Hard lessons to learn for York City Knights youngsters after 50-0 defeat at Batley (From York Press)
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Hard lessons to learn for York City Knights youngsters after 50-0 defeat at Batley
MICK RAMSDEN admitted York City Knights ’ latest defeat was “hard to watch” but said the bunch of youngsters in the line-up will benefit from lessons learned.
The Knights fell 50-0 at Batley yesterday – failing to score a point for the first time in a league match since the club re-formed ahead of the 2003 season. Only twice have they been nilled, but both times by teams in higher tiers – when losing 62-0 at St Helens in the Challenge Cup in May 2005, and 32-0 at Hull KR in the Arriva Trains Cup semi-final of June 2004.
Never have the club been so depleted by injury, though, and they suffered further blows, too, as Ben Dent was stretchered off with his neck in a brace, teenage stand-in half-back Tyler Craig was helped off with concussion, John Davies departed with a sternum problem and Ed Smith, so unlucky with injuries this year, exited with a dead leg.
Among the five rookies, hooker Harry Carter made his debut and centre Gareth Poutney his full debut. Dent – who was later given the all-clear from hospital after X-rays – was also playing for the first time at full-back.
Another teenager, Kriss Brining, started at hooker and later filled in at half-back in Craig’s stead.
“It was hard to watch at times,” said assistant-boss Ramsden, as his side trailed 28-0 at half-time, despite having played down the Mount Pleasant slope, and conceded three tries in as many sets at the start of the second half.
“Most of the players worked hard but physically they were just beaten all the way throughout the game.
“We played too close to the ruck and we didn’t ramp onto the ball enough to be effective with our carries.
“There were a whole lot of things really. Maybe the lads were fatigued from the defending but we didn’t play very smart. Batley’s line speed was phenomenal, though, so you end up playing one-up rugby a bit because of that.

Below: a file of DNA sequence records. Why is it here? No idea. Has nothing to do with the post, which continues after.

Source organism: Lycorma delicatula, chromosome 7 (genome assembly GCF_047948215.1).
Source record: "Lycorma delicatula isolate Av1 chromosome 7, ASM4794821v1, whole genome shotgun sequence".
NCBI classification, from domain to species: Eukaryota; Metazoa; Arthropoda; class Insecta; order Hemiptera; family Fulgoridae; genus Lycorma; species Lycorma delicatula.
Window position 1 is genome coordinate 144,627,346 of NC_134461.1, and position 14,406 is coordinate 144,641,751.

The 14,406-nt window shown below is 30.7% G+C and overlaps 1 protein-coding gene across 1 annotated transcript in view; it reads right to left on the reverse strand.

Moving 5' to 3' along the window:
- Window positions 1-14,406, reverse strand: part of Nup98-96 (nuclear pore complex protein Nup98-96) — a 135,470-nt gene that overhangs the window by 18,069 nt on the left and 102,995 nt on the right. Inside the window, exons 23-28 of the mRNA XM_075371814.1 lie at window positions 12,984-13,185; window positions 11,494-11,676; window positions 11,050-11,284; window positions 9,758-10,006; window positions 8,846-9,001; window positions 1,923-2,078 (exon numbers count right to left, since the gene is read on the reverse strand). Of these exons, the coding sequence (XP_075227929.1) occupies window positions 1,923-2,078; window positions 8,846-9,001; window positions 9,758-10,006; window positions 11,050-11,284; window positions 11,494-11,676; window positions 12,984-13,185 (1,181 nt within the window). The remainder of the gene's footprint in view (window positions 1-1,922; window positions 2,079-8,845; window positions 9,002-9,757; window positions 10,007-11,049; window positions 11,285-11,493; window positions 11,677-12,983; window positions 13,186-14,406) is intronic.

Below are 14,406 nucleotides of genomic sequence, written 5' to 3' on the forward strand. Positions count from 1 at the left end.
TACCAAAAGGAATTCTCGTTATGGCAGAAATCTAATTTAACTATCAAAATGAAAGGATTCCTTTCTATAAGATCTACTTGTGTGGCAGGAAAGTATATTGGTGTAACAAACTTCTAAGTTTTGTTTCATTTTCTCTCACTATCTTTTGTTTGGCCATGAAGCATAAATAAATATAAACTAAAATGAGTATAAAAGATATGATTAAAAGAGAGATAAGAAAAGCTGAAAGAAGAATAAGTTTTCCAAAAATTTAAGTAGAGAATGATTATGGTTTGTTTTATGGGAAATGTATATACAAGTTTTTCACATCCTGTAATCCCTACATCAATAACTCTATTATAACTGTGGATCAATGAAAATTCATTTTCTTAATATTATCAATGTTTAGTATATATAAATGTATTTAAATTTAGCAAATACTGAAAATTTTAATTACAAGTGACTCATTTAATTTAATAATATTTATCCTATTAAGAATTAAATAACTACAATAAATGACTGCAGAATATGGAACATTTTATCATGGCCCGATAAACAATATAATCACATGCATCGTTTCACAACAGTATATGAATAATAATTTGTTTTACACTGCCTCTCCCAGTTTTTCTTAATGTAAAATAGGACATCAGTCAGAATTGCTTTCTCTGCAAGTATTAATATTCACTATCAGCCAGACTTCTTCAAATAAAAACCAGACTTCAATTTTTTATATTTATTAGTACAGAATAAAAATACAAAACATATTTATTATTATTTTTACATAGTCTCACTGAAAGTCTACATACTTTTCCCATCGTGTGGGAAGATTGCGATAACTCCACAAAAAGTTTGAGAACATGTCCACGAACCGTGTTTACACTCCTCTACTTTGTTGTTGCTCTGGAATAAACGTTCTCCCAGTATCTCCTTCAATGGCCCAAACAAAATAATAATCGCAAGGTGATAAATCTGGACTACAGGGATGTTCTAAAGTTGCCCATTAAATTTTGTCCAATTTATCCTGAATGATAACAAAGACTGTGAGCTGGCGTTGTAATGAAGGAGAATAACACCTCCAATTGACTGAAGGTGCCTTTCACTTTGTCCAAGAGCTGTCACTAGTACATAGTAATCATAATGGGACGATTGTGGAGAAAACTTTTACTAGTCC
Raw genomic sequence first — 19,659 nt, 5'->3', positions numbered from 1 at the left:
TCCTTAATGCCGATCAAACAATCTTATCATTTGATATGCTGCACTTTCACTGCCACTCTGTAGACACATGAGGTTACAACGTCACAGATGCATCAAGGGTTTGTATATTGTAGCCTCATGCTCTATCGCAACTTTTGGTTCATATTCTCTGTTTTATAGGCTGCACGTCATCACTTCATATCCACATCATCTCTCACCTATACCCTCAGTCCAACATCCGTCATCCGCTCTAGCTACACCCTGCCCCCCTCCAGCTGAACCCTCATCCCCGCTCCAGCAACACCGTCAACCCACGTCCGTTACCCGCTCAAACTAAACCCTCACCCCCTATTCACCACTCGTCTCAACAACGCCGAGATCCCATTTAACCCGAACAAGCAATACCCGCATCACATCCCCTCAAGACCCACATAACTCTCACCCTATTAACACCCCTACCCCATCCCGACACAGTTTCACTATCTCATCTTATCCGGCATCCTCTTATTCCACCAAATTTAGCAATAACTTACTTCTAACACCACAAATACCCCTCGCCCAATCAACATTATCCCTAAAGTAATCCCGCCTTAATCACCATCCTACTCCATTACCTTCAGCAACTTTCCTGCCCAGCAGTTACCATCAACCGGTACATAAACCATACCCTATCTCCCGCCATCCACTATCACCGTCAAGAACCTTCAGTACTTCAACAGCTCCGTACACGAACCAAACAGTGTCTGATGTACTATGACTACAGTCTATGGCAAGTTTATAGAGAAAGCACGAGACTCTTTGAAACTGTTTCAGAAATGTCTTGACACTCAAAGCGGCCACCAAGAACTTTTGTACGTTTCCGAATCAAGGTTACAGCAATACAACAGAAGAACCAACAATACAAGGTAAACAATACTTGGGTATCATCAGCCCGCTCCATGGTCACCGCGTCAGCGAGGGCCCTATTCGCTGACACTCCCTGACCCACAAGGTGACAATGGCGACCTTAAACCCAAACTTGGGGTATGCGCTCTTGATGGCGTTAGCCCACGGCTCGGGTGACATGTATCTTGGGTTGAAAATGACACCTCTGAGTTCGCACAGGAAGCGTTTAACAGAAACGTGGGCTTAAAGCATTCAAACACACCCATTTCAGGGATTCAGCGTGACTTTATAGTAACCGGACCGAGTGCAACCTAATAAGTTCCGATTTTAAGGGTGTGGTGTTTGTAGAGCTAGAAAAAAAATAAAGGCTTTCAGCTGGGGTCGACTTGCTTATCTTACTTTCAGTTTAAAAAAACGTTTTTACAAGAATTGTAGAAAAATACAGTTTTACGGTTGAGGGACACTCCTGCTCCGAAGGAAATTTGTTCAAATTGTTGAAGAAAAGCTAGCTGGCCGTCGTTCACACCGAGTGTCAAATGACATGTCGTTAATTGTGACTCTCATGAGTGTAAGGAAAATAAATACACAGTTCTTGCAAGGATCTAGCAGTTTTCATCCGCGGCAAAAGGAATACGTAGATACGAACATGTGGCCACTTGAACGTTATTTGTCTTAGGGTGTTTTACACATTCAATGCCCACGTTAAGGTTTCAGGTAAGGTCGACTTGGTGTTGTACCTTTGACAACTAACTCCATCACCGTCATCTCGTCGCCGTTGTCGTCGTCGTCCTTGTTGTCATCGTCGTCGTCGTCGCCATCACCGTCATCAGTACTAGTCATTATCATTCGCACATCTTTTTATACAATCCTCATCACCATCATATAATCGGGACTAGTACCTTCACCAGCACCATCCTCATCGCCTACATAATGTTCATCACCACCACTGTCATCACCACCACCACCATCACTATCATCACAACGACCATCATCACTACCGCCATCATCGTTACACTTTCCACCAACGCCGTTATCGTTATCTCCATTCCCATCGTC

“In the second half we probably played a bit better, and started to get a bit wider occasionally, but on the whole we were beaten in every department. They were physically too strong.”
However, Ramsden had mitigation. “Batley have had a very consistent team throughout the year,” he said. “We’ve had to change so much – the team now is so different to the one at the start of the year, and we’ve got kids in key positions.
“How can you compete with one of the top teams in the league with that much inexperience? The positive is these young kids will get experience from it. We’ve got a bunch of lads with good attitudes. They will respond.
“They’ll learn about the speed of the game and that you’ve got to be fit enough to play long minutes at this pace and intensity. Ben Dent, Liam Ellis, Harry Carter – they’ve got to find out what the levels are like and that the collisions are a lot bigger.
“These under-18s lads have jumped from U18s straight to first team. It’s a huge ask. But at least they’ve got a feel for what it’s like.”
Ramsden had particular praise for Carter. He said: “I don’t think he missed a tackle. He put his body on the line, and his service from acting-half was good.
“For me he was the positive from the game. He’s only a small kid as well.”
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